Advanced Search
MyIDEAS: Login to save this paper or follow this series

Generalized Social Marginal Welfare Weights for Optimal Tax Theory

Contents:

Author Info

  • Emmanuel Saez
  • Stefanie Stantcheva

Abstract

This paper proposes a theory of optimal taxation using the tax reform approach and generalized social marginal welfare weights to capture social preferences for redistribution. A tax system is optimal if no budget neutral small reform can increase a weighted sum of (money metric) gains and losses across individuals. However, the weights used for aggregating gains and losses are not derived from a standard social welfare function based on individual utilities but instead directly specified to reflect society's views for justice. Optimum tax formulas take the same form as standard welfarist tax formulas by simply substituting standard marginal social welfare weights with those generalized marginal social welfare weights. We show how the use of suitable generalized social welfare weights can help resolve most of the puzzles of the traditional welfarist approach while retaining constrained Pareto efficiency. In contrast to the welfarist approach, generalized welfare weights can be specified to (1) provide a rich theory of optimal taxation even absent any behavioral responses, (2) treat differently ``deserved income'' vs. ``undeserved income,'' (3) treat differently ``deserving transfer beneficiaries'' vs. ``free loaders'', (4) rule out the use of tags unless they can make a Pareto improvement. We show how the most prominent alternatives to utilitarianism such as Libertarianism, Rawlsianism, Equality of Opportunity, Fair Income Taxation, Poverty alleviation, can be re-cast within our theory. Hence, generalized welfare weights can be derived from social justice principles, leading to a normative theory of taxation. Generalized welfare weights can also be derived from estimating actual social preferences of the public, leading to a positive theory of taxation. We use a simple online survey to illustrate this latter approach.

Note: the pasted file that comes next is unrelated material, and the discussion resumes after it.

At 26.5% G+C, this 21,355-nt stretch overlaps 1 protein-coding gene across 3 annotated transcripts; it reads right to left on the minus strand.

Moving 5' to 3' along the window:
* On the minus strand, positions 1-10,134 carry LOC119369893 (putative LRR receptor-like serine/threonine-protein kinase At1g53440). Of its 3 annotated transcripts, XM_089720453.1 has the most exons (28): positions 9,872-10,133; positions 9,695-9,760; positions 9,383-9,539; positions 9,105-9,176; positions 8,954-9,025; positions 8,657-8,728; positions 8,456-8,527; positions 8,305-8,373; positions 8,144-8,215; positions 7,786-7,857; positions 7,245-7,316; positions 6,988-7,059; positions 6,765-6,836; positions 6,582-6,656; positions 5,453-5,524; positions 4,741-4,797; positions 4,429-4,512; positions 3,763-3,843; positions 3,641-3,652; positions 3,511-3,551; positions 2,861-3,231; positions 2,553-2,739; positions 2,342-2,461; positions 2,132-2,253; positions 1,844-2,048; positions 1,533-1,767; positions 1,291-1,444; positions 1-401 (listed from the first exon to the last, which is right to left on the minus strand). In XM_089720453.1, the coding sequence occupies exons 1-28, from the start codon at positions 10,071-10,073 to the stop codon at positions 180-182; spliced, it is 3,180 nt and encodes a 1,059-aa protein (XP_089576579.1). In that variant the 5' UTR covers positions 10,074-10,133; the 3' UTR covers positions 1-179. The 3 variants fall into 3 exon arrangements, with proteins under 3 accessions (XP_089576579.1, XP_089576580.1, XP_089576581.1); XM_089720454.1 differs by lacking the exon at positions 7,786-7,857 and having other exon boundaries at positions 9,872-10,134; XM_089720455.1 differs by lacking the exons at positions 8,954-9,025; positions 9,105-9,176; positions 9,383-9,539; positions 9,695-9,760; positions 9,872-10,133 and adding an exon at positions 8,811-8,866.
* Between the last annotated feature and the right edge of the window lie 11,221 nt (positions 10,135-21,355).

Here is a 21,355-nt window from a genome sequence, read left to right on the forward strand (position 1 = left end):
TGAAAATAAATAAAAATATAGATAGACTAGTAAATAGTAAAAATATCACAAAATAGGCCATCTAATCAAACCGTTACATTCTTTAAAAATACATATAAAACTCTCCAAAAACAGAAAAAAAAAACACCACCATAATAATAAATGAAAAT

Download Info

If you experience problems downloading a file, check if you have the proper application to view it first. In case of further problems read the IDEAS help page. Note that these files are not on the IDEAS site. Please be patient as the files may be large.
File URL: http://www.nber.org/papers/w18835.pdf
Download Restriction: Access to the full text is generally limited to series subscribers, however if the top level domain of the client browser is in a developing country or transition economy free access is provided. More information about subscriptions and free access is available at http://www.nber.org/wwphelp.html. Free access is also available to older working papers.

As the access to this document is restricted, you may want to look for a different version under "Related research" (further below) or search for a different version of it.

Bibliographic Info

Paper provided by National Bureau of Economic Research, Inc in its series NBER Working Papers with number 18835.

as in new window
Length:
Date of creation: Feb 2013
Date of revision:
Handle: RePEc:nbr:nberwo:18835

Note: PE
Contact details of provider:
Postal: National Bureau of Economic Research, 1050 Massachusetts Avenue Cambridge, MA 02138, U.S.A.
Phone: 617-868-3900
Email:
Web page: http://www.nber.org
More information through EDIRC

Related research

Keywords:

Find related papers by JEL classification:

This paper has been announced in the following NEP Reports:

References

References listed on IDEAS
Please report citation or reference errors to , or , if you are the registered author of the cited work, log in to your RePEc Author Service profile, click on "citations" and make appropriate adjustments.:
as in new window
  1. Philippe Chone & Guy Laroque, 2001. "Optimal Incentives for Labor Force Participation," Working Papers, Centre de Recherche en Economie et Statistique 2001-26, Centre de Recherche en Economie et Statistique.
  2. Lucy F. Ackert & Jorge Martinez-Vazquez & Mark Rider, 2007. "Social Preferences And Tax Policy Design: Some Experimental Evidence," Economic Inquiry, Western Economic Association International, Western Economic Association International, vol. 45(3), pages 487-501, 07.
  3. Emmanuel Saez, 2002. "Optimal Income Transfer Programs: Intensive Versus Extensive Labor Supply Responses," The Quarterly Journal of Economics, MIT Press, MIT Press, vol. 117(3), pages 1039-1073, August.
  4. Cowell, Frank A. & Schokkaert, Erik, 2001. "Risk perceptions and distributional judgments," European Economic Review, Elsevier, Elsevier, vol. 45(4-6), pages 941-952, May.
  5. Besley, Timothy & Coate, Stephen, 1992. "Workfare versus Welfare Incentive Arguments for Work Requirements in Poverty-Alleviation Programs," American Economic Review, American Economic Association, American Economic Association, vol. 82(1), pages 249-61, March.
  6. Besley, T. & Coate, S., 1990. "Understanding Welfare Stigma: Taxpayer Resentment And Statistical Discrimination," Papers, Princeton, Woodrow Wilson School - Discussion Paper 42, Princeton, Woodrow Wilson School - Discussion Paper.